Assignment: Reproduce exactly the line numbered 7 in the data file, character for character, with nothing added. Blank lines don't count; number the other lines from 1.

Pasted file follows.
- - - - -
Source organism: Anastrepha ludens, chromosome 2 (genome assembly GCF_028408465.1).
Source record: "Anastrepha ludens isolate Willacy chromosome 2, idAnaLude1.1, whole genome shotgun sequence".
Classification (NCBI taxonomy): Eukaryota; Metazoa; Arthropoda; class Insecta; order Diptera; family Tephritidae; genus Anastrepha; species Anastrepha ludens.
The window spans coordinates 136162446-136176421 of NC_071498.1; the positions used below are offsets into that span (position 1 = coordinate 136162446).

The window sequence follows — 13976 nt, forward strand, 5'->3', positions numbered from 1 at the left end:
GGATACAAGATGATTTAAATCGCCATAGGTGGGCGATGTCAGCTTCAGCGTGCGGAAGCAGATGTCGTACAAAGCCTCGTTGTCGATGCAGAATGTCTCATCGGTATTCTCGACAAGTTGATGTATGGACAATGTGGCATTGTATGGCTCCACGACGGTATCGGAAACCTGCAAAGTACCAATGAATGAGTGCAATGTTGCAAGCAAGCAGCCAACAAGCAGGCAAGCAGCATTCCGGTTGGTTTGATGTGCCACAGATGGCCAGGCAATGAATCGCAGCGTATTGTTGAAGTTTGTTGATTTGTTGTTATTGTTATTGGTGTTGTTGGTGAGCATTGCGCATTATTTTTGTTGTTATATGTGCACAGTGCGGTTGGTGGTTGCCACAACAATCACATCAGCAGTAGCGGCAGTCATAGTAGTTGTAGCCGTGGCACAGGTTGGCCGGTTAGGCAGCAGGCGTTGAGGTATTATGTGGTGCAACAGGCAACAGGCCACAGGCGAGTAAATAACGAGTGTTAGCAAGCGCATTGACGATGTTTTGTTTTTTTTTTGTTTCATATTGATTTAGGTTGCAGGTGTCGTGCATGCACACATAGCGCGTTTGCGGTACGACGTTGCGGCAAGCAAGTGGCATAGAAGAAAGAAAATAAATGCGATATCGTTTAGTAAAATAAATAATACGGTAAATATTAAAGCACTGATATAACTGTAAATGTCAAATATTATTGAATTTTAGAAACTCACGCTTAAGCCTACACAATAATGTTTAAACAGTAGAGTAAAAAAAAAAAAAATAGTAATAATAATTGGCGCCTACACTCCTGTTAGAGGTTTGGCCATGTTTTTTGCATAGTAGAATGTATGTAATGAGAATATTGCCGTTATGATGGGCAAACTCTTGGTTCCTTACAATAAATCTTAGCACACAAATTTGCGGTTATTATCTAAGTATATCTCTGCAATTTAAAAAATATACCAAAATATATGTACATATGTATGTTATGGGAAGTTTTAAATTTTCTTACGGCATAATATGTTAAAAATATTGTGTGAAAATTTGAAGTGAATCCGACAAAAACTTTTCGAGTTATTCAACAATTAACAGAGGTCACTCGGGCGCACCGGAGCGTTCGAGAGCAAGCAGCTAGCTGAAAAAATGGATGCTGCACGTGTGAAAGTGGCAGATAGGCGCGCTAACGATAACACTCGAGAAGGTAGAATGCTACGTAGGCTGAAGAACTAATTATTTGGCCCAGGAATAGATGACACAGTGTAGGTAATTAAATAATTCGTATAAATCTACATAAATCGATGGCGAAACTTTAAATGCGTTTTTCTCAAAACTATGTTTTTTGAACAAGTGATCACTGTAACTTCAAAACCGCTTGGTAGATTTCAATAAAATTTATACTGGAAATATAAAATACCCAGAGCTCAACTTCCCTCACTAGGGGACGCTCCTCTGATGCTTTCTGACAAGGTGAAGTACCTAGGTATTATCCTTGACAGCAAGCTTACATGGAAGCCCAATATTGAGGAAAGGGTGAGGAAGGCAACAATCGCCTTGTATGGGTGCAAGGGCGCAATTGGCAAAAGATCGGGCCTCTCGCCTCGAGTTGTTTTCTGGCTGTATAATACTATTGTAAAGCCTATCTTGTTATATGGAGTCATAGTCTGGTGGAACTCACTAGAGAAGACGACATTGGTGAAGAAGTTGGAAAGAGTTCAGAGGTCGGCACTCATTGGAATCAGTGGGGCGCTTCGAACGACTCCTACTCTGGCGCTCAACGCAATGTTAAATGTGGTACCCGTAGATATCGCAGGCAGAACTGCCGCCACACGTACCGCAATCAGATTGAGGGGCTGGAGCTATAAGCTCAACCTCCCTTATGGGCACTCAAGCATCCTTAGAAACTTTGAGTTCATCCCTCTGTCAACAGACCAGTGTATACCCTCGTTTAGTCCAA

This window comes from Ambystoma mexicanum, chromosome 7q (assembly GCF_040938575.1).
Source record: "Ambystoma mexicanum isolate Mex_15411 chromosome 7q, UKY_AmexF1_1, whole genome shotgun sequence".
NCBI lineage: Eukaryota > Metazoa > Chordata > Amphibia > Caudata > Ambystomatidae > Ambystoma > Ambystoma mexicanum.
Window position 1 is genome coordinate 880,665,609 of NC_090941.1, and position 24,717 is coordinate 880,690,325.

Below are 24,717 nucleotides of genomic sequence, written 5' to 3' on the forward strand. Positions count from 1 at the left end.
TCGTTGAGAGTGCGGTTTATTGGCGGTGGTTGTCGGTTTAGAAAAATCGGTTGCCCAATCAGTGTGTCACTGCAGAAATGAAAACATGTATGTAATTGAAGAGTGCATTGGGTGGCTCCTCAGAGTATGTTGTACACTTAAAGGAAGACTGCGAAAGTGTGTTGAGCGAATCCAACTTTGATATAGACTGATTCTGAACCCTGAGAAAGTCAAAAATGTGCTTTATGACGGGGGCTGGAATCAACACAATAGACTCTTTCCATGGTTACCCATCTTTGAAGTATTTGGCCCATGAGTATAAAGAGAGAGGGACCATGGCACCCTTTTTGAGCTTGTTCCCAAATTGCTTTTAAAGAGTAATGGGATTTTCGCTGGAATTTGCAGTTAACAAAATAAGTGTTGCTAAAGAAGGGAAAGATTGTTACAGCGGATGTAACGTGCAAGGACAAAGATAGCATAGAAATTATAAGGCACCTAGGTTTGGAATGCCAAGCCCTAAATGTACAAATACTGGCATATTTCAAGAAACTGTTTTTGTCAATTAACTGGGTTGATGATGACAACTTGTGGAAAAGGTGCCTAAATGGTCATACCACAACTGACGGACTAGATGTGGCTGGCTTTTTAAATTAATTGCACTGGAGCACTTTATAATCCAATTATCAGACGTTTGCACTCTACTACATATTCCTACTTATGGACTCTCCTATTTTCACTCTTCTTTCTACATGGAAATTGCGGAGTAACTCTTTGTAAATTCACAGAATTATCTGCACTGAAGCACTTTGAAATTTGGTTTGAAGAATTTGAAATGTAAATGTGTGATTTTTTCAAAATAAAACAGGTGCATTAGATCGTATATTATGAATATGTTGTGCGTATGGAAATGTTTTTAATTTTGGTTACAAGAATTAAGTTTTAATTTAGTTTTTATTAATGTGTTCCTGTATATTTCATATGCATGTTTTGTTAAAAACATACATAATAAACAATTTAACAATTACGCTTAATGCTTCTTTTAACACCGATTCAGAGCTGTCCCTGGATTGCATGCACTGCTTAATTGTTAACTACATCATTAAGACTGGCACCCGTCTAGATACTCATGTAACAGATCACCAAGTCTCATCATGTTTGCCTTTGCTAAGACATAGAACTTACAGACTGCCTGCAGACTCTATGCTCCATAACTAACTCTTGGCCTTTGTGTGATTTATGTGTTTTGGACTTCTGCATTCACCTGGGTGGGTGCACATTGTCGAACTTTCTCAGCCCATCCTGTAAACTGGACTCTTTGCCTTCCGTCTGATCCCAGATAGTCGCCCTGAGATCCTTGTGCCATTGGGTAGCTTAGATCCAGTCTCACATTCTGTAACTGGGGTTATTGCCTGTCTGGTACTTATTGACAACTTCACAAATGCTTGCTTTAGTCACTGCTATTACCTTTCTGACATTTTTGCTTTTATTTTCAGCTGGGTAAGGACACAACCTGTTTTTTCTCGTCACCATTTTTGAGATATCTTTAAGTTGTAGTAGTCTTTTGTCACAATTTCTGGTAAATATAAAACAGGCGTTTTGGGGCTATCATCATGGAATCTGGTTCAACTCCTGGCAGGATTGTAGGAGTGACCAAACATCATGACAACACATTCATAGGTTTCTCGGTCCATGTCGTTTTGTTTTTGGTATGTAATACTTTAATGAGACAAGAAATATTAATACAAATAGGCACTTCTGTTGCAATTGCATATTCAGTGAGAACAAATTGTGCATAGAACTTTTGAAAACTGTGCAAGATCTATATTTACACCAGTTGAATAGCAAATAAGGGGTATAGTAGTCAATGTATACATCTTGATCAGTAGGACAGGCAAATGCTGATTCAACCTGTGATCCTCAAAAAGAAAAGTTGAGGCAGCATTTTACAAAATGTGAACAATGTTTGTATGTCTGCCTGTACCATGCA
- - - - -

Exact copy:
This window comes from Ambystoma mexicanum, chromosome 7q (assembly GCF_040938575.1).